Gr 9 Up—Rafe is gay, but he hopes no one will notice at his new all-boys high school in New England. He's not in the closet exactly. Back home in Boulder, his stereotypically progressive and understanding parents championed his coming out in the eighth grade. Since then, Rafe has been unable to escape being the poster boy for Gay Pride. Tired of labels and limitations, he hides his true self in order to fit in and be just one of the guys. For a while it works, and he plays football, pals around with the jocks, and blends in with the straight guys. His best friend back home is furious with him for changing, and things really get complicated when he falls in love with Ben, the intellectual, brooding jock with whom he experiments one night. In the end, he just can't keep up the charade, and coming out of the closet for a second time results in the creation of some new friendships, but also the loss of some others. The book is peppered with Rafe's journal entries for a class, the only place where he's honest about his sexuality. His teacher's responses, while encouraging, don't add much to the plot. The book tackles issues of sexuality and coming out from an interesting angle, but at times the central message (honesty is the best policy) is a bit heavy-handed. Recommend this one to fans of Brent Hartinger's Geography Club (HarperCollins, 2003), Michael Harmon's The Last Exit to Normal (Knopf, 2008), and Julie Anne Peters's Define "Normal" (Little, Brown, 2000).—Nora G. Murphy, Flintridge Sacred Heart Academy, LaCanada-Flintridge, CA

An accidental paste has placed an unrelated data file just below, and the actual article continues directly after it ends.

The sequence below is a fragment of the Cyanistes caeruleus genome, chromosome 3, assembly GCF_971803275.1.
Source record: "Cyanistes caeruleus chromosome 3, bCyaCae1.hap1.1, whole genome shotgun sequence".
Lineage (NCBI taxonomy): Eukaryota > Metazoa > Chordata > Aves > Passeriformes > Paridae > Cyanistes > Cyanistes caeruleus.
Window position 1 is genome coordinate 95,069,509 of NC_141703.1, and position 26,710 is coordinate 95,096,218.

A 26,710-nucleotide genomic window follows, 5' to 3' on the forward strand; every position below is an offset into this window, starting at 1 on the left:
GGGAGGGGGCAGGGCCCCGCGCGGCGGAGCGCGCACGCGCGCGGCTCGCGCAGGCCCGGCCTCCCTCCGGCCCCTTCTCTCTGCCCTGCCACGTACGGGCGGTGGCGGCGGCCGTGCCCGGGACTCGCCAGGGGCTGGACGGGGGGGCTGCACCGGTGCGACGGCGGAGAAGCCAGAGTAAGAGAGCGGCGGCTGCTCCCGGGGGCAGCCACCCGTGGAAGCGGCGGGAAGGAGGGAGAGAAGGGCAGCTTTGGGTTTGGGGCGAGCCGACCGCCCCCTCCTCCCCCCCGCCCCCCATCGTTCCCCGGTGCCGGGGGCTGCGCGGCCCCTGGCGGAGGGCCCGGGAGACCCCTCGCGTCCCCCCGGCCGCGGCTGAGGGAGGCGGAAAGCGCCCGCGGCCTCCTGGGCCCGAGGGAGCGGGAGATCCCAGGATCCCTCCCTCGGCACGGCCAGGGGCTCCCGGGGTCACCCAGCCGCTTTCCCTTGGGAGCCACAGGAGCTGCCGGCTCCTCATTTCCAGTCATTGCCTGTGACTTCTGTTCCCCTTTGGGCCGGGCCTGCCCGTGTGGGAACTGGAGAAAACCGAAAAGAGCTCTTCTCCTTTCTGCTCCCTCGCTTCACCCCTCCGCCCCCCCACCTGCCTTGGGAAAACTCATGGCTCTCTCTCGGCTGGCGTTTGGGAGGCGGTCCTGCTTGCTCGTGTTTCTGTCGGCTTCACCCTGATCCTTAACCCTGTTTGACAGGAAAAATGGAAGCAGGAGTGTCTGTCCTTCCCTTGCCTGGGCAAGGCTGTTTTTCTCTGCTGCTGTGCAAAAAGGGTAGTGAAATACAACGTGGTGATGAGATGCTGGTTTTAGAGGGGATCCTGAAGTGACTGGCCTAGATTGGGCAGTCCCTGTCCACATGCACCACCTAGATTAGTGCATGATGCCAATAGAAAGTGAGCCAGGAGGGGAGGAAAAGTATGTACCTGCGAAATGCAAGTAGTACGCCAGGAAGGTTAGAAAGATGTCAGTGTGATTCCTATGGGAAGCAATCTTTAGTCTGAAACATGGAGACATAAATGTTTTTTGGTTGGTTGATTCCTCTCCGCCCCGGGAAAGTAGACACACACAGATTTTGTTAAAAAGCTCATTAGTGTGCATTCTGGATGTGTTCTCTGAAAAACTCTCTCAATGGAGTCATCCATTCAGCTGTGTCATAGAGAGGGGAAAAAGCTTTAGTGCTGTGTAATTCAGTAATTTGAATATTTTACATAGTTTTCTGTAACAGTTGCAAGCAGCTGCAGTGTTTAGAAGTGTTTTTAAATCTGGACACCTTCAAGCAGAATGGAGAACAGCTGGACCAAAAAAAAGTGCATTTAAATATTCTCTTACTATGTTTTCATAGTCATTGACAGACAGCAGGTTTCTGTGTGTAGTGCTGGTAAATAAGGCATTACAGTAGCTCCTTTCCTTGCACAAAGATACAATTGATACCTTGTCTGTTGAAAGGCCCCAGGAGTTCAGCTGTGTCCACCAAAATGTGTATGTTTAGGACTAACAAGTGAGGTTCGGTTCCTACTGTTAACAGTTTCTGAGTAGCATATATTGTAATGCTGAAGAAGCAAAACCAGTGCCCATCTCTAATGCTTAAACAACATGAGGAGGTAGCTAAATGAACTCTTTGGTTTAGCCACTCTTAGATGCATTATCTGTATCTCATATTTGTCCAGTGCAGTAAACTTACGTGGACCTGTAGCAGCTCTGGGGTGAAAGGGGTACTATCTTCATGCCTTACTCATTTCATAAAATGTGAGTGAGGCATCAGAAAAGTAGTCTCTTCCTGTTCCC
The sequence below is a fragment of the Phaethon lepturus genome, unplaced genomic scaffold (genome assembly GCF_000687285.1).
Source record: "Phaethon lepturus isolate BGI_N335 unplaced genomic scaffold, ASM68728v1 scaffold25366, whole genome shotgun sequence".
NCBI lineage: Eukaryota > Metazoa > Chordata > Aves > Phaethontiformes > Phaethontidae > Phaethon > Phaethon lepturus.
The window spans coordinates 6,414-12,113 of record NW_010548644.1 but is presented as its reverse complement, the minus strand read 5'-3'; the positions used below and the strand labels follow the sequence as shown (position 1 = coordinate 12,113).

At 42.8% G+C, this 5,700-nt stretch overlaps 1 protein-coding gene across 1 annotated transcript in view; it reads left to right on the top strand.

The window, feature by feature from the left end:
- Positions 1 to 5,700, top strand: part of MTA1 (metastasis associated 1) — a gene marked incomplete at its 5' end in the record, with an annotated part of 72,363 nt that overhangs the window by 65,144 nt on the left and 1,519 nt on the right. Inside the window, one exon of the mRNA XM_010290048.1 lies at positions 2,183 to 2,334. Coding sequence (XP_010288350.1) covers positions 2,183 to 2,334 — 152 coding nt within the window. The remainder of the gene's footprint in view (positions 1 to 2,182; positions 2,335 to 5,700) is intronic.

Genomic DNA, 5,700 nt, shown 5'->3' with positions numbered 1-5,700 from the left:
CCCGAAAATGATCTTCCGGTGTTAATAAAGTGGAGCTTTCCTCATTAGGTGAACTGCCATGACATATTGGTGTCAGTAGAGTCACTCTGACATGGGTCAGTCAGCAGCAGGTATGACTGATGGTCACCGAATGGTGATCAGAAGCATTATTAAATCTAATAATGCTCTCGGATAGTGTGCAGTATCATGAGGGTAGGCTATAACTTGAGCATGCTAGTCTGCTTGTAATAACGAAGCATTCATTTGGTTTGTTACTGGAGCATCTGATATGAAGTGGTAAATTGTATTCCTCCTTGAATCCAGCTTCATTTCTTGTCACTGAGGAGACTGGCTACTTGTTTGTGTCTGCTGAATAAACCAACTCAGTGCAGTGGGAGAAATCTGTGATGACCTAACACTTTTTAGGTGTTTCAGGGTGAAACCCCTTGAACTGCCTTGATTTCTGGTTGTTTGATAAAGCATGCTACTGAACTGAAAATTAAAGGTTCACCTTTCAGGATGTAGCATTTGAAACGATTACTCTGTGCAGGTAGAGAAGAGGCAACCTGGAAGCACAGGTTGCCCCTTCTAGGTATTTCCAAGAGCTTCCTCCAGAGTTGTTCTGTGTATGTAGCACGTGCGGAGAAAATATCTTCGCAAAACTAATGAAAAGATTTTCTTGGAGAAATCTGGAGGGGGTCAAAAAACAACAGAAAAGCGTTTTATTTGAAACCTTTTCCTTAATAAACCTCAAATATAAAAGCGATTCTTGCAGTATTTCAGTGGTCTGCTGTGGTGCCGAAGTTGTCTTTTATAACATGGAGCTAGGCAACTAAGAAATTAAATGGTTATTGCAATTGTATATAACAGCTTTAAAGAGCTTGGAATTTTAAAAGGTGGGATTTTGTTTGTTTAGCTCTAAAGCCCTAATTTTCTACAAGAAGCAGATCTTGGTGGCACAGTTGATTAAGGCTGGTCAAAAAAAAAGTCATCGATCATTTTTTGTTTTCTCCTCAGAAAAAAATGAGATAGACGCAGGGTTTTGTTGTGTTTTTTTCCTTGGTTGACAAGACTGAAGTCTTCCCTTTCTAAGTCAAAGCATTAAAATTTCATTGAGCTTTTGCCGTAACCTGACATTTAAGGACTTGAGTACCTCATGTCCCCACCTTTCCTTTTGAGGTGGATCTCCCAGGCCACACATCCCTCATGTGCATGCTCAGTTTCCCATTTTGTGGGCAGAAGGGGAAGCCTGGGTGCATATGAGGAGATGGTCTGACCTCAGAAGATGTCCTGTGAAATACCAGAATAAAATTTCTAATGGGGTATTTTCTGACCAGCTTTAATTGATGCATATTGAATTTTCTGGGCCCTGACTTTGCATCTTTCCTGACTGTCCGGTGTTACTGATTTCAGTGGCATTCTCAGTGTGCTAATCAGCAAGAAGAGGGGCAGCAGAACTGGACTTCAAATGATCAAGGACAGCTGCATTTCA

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Product Details